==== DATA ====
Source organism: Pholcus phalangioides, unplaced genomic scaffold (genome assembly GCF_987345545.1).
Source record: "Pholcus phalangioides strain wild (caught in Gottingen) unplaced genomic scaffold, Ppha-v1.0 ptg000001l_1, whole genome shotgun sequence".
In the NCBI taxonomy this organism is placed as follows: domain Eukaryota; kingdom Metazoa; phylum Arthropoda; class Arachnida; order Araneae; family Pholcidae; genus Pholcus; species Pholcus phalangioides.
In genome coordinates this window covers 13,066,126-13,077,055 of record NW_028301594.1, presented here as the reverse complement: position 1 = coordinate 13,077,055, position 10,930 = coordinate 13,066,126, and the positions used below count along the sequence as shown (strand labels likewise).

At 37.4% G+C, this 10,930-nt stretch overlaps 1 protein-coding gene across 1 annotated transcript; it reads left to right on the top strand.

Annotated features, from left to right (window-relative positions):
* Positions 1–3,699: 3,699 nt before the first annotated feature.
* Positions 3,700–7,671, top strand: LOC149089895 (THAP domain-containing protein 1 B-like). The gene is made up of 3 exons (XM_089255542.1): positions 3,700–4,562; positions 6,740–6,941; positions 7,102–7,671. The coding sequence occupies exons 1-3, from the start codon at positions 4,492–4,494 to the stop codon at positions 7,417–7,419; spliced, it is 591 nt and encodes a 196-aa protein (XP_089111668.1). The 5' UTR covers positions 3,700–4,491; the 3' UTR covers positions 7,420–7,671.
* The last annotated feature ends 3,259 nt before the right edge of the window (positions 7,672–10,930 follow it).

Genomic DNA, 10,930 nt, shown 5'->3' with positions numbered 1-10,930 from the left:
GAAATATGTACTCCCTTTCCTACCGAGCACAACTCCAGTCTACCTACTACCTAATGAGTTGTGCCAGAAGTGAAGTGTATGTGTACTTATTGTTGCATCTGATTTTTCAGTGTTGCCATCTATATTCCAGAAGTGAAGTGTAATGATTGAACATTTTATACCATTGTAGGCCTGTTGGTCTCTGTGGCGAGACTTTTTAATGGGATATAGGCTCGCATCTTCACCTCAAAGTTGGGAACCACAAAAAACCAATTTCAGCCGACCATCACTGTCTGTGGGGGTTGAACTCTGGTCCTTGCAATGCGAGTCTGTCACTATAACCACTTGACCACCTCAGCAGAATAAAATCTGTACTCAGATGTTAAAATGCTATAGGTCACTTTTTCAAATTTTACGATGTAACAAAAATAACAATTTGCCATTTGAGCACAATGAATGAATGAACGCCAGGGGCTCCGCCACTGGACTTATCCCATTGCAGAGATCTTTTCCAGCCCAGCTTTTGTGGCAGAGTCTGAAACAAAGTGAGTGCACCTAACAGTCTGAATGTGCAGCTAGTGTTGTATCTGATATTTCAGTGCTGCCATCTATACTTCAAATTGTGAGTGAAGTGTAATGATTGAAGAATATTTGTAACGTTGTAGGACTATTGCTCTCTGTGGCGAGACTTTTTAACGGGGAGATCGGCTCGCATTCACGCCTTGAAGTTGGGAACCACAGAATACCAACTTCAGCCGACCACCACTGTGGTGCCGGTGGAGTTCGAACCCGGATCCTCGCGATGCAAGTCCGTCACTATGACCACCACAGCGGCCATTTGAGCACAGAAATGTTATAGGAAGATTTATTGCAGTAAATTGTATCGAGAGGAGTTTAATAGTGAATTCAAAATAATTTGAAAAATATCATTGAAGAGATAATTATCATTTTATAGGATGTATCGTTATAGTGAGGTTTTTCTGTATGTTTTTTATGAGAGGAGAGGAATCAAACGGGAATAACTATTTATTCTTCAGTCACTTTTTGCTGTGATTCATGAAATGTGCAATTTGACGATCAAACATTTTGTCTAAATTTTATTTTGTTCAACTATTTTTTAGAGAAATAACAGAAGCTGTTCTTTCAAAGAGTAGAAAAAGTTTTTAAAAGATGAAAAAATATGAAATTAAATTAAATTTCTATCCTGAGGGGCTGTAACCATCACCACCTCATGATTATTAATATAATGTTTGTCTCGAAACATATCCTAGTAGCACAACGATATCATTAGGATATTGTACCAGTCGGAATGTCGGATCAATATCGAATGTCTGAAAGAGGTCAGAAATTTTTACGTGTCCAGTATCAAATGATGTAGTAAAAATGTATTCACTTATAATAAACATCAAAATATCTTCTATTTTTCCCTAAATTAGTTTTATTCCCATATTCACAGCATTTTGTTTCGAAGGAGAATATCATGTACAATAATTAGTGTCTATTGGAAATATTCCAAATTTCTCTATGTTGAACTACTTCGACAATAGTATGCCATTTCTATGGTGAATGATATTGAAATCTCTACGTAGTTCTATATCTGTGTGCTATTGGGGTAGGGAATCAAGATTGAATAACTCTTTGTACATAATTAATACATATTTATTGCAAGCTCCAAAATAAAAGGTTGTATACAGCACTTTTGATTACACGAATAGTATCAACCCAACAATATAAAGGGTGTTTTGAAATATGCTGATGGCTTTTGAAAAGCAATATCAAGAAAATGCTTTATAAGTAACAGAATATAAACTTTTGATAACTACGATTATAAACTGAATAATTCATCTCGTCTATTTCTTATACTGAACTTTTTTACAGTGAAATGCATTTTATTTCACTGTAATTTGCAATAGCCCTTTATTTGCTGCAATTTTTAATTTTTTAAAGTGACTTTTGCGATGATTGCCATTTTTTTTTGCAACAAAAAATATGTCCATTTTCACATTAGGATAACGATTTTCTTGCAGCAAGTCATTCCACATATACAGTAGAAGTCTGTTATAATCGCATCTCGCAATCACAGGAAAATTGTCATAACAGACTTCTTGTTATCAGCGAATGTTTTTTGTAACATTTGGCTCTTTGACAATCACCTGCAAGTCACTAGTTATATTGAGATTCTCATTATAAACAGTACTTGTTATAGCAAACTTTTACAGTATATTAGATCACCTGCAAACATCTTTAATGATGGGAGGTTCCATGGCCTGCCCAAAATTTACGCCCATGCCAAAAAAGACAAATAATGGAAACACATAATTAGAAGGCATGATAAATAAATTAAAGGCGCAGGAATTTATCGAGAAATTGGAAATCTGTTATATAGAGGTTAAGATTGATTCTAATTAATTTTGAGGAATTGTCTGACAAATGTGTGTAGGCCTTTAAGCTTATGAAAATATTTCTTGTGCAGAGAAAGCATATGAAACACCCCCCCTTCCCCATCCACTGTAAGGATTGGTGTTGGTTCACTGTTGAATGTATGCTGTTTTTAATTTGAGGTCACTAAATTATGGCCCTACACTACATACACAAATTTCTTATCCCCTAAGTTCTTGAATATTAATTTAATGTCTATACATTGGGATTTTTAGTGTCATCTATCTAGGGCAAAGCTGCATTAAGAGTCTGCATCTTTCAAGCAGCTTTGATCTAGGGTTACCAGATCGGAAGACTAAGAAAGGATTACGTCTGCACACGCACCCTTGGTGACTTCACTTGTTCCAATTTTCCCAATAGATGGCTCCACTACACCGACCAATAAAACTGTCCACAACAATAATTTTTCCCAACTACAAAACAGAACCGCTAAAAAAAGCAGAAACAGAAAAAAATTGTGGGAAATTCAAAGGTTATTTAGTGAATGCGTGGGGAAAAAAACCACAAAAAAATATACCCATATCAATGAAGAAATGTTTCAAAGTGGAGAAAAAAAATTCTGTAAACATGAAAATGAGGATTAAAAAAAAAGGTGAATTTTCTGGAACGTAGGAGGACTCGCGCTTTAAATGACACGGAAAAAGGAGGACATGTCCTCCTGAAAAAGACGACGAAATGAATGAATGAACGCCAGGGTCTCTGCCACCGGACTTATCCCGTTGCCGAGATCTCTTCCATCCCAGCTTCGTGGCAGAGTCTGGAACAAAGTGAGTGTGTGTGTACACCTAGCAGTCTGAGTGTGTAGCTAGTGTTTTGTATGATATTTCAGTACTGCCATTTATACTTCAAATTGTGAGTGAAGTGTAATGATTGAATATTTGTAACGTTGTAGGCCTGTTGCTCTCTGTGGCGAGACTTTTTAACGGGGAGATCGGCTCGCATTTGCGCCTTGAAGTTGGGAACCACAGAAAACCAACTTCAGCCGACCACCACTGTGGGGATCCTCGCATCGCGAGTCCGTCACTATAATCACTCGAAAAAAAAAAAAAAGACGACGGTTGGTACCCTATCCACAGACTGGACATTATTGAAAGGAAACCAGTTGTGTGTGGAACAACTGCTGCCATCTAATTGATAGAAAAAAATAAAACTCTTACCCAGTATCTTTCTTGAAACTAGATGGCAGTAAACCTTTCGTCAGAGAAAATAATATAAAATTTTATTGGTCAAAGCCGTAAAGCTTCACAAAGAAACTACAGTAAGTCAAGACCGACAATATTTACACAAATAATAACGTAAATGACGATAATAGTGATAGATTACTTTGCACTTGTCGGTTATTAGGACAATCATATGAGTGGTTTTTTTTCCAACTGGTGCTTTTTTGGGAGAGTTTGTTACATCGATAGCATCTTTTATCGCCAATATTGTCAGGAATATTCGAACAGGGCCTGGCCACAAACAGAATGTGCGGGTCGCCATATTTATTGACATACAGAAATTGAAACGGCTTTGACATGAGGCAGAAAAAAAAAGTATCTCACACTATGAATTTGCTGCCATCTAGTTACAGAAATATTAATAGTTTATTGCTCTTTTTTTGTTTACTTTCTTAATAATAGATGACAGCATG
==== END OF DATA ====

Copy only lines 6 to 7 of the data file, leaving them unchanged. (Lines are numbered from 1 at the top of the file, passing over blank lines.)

Annotated features, from left to right (window-relative positions):
* Positions 1–3,699: 3,699 nt before the first annotated feature.